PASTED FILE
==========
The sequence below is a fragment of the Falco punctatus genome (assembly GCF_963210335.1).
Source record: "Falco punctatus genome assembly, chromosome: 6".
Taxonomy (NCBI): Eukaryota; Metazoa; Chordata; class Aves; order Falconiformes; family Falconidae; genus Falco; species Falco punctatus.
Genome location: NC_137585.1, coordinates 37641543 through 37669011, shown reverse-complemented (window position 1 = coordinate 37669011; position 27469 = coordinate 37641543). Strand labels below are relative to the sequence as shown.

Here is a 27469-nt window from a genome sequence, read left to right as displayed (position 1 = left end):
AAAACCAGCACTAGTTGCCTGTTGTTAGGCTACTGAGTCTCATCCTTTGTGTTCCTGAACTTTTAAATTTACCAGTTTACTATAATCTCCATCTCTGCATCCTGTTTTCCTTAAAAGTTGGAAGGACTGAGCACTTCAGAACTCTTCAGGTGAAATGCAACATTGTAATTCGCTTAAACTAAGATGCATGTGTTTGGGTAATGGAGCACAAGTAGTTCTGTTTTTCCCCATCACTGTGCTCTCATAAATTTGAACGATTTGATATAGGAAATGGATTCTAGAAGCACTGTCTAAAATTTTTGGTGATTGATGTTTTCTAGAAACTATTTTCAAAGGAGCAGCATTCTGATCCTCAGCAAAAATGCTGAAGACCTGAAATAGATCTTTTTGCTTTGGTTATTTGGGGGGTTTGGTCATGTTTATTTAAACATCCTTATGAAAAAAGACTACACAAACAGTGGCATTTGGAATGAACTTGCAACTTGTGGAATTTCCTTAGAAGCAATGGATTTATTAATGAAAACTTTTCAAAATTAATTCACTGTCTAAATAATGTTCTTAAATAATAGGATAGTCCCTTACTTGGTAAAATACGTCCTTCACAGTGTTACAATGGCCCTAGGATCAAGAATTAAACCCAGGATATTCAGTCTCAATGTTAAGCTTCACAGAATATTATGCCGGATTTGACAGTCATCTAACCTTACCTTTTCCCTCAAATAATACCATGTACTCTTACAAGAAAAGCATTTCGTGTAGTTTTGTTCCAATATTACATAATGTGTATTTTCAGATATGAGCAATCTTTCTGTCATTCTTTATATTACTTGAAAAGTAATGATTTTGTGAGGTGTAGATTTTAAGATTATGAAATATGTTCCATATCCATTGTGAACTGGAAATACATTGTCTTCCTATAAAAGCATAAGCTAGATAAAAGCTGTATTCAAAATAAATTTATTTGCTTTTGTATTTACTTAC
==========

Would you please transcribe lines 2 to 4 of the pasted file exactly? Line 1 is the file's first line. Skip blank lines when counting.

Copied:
Source record: "Falco punctatus genome assembly, chromosome: 6".
Taxonomy (NCBI): Eukaryota; Metazoa; Chordata; class Aves; order Falconiformes; family Falconidae; genus Falco; species Falco punctatus.
Genome location: NC_137585.1, coordinates 37641543 through 37669011, shown reverse-complemented (window position 1 = coordinate 37669011; position 27469 = coordinate 37641543). Strand labels below are relative to the sequence as shown.